I suppose I first heard of Ed McBain and the 87th Precinct series fifteen or twenty years ago, but (surprising though it may be) this is the first of McBain's books I've ever read. I don't even know where it came from; I'm sure we didn't buy it. It's pretty well beaten up, which argues that somebody left it here, or it might have been in a bag of books my Dad was getting rid of. Anyway, I found it on our shelves during the Great Purge (which is stalled at about the midway point, by the way) and decided to give it a try.
I've not read anything quite like it. More than anything else, it reminded me of an episode of Law and Order, with one difference--as the camera follows the detectives around the city, asking their questions, McBain lets us know what they are thinking. Not in large measure; there are no internal monologues. But we hear the little comments they make to themselves in response to the things going on around them. We do hear a little bit about the personal lives of the detectives, but we aren't necessarily meant to like them, or identify with them, and I wouldn't be surprised if there were a different set of detectives in each book.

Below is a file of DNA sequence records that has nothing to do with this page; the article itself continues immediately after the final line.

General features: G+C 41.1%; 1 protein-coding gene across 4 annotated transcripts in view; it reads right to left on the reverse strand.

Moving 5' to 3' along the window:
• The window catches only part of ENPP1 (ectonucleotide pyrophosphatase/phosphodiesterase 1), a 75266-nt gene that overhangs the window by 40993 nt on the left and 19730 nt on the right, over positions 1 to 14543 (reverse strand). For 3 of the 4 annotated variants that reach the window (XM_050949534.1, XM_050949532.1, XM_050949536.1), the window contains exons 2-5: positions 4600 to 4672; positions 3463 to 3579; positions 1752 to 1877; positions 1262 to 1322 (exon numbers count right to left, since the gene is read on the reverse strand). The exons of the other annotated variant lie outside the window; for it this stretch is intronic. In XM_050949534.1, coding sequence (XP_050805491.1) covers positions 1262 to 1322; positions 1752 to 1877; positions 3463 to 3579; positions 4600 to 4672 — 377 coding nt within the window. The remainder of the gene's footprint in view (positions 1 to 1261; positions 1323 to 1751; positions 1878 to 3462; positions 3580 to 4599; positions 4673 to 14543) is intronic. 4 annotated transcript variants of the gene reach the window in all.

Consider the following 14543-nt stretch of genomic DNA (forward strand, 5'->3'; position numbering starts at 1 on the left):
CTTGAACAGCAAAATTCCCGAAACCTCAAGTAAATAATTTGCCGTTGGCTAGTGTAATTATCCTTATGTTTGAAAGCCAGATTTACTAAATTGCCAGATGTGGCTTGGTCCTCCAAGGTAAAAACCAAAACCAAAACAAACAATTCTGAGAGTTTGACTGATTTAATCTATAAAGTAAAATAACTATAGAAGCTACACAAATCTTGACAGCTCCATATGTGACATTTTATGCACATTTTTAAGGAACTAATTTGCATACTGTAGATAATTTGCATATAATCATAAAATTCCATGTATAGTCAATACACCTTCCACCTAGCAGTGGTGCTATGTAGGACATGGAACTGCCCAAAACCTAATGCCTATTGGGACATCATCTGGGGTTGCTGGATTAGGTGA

It's a gritty book. An aging pianist is murdered in her apartment; a streetwalker is murdered and left in an alley; a trio of frat boys go on a drunken killing spree. Many of the details are things that I didn't especially need to have in my head. But what I'm left with at the end isn't so much the grit as the air of clinical detachment with which McBain relates the story, and the skill with which he weaves diverse elements into a complete, coherent story.
I don't know whether I'll seek out more of McBain's work, but I definitely respect his skill.Posted by Will Duquette at January 26, 2003 11:28 PM